The sense of déjà vu suffusing the scope of Democratic victories on Tuesday was hard to ignore for anyone old enough to remember how a recently elected president inspired a roiling wave of opposition in his first year in office that culminated in surprisingly strong showings for opponents of the new administration.

Just as the Tea Party began its takeover of the GOP in 2009, buoyed by Americans who felt that their voices and way of life were being lost and ignored by both political parties, an unwieldy – and, at times, unruly – coalition of the Democratic Party and Democratic grassroots organizations put aside their struggle to determine the party’s identity long enough to demonstrate that far from being a gradually suppressing force, the Trump presidency proved to be a galvanizing one across the country, including in Pennsylvania.

Among the notable accomplishments by Democrats on Election Day, one stood out: the success of women candidates. In the Commonwealth, this was amply demonstrated by victories in statewide judicial races, and city and county races. In Philadelphia, the top overall vote-getter was Rebecca Rhynhart, who easily won the City Controller race. Emerge PA, the accelerator for women running for office, scored a perfect six out of six for its candidates, most of whom had never run for office before.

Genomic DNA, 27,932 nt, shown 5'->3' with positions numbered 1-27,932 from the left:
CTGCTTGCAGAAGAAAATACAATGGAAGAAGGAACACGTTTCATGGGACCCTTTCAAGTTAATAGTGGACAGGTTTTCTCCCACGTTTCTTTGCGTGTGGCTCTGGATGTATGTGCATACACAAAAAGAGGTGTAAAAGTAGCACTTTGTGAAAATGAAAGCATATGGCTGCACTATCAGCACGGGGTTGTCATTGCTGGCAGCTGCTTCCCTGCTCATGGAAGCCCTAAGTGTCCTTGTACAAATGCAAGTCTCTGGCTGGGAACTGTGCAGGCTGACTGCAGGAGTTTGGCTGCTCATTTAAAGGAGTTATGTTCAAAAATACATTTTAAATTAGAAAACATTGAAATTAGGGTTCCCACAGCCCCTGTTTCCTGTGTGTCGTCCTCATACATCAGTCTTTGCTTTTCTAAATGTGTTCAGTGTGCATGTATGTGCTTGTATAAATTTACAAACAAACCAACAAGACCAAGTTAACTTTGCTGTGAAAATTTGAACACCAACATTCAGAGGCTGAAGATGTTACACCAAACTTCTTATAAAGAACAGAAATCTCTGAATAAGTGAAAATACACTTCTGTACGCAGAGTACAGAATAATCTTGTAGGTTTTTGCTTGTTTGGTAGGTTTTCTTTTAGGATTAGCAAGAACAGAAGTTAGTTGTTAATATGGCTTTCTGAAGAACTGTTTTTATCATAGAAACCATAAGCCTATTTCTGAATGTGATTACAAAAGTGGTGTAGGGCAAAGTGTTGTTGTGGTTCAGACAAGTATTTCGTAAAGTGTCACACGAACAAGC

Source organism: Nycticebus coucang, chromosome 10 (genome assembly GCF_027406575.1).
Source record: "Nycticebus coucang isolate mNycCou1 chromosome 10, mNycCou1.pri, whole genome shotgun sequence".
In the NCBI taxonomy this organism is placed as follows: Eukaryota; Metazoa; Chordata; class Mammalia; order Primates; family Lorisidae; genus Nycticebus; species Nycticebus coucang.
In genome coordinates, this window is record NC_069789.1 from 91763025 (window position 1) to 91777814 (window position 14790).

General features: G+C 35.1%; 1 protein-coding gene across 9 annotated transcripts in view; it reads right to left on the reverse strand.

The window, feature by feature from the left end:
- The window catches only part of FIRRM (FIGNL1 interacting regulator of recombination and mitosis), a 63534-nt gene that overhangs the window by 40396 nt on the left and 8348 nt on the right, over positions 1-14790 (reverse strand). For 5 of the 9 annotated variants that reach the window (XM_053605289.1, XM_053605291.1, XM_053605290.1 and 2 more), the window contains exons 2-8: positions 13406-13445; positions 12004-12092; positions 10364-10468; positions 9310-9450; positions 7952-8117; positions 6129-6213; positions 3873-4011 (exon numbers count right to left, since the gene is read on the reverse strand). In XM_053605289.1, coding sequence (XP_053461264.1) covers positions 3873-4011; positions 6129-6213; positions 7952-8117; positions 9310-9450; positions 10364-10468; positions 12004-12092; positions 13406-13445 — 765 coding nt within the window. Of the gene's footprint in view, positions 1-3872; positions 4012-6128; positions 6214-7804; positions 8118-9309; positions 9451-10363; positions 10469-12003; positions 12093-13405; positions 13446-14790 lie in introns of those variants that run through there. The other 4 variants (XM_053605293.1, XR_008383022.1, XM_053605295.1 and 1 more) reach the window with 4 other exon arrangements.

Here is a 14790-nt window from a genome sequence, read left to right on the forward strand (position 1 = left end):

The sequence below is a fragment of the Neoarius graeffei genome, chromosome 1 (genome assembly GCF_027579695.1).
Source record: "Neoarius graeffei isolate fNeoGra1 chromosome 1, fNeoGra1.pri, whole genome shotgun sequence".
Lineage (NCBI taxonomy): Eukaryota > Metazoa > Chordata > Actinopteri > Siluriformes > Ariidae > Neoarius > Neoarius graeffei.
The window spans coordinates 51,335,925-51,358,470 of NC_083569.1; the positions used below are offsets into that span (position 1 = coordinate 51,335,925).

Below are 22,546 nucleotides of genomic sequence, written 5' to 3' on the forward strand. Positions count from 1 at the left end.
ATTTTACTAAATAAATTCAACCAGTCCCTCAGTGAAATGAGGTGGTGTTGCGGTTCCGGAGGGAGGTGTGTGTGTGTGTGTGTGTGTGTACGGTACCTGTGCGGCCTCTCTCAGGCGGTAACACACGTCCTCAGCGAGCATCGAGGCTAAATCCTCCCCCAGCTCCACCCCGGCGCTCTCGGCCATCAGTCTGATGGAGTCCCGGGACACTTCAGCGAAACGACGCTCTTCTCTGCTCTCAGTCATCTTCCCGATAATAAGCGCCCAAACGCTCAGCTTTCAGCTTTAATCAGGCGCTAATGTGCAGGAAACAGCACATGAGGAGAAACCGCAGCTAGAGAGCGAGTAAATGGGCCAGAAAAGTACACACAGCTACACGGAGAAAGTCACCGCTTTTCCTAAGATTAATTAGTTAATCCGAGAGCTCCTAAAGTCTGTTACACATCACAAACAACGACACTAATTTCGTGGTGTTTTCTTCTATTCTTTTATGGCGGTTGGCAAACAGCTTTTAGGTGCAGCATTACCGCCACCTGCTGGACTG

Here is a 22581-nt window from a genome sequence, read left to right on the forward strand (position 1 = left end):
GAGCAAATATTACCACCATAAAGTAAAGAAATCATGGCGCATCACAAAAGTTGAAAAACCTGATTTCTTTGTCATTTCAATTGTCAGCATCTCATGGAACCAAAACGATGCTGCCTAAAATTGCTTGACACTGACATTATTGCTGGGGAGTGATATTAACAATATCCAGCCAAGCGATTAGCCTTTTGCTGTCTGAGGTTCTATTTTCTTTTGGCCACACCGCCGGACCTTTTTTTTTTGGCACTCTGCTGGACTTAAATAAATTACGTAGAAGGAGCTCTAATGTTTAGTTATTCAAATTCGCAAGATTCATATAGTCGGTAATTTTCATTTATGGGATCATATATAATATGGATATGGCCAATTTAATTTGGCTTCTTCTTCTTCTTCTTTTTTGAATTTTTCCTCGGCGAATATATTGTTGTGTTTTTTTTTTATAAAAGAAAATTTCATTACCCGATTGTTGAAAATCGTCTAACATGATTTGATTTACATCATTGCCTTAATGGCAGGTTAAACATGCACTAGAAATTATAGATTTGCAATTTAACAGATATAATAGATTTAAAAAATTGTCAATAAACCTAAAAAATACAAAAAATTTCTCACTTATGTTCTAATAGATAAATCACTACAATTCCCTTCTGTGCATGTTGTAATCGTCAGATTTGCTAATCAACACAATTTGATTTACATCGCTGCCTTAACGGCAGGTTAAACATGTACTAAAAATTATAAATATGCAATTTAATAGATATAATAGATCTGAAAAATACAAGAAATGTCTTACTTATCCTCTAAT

There’s a long way to go before this Democratic movement can be considered to be in the same class as the Tea Party, which is still going strong and challenging the GOP establishment some eight years later – it remains to be seen whether 2018 will be Democrats’ version of the 2010 midterm GOP shellacking.

One thing is clear: This week’s mobilization and turnout shows that events like the Women’s March and the explosion of groups like Indivisible and Emerge PA aren’t aberrations; it now appears that as long as Donald Trump remains president, he will also remain a rallying cry for the opposition.



Pennsylvania Democrats: Statewide judicial races. Mayoral races. County races. City races. School board races.

Bill DeWeese: The former Speaker of the House got the good news that the state Supreme Court will hear his appeal to overturn his 2012 conviction on corruption charges.

Gerrymandering opponents: The US Supreme Court ruled that a lawsuit challenging the state’s 2011 gerrymandering of Congressional districts can proceed. Even more promising for redistricting advocates: Commonwealth Court should issue a ruling by the end of the year.



Gina Cerilli: While not as bad as the Cleveland Browns managing to blow a trading deadline deal for a desperately needed quarterback, Westmoreland County Commissioner Gina Carilli failed to add her supporters to the selection process for deciding which Democrat will run for Tim Murphy’s Congressional seat early next year. Insult to injury: her lawsuit to reinstate her reps to the deciding committee was thrown out of Commonwealth Court.

Timothy Dougherty: The former district judge was sentenced to at least six months in jail for stealing money from the firehouse where he served as treasurer and for mishandling funds from his court office.

Philip Ahr: Already facing a child pornography charge that led to him stepping down from his role on the Radnor Township Board of Commissioners, Ahr’s situation actually got worse when “suspicious or concerning” images were found on the township-owned iPad he returned. It’s not currently known if the discovery will result in additional charges.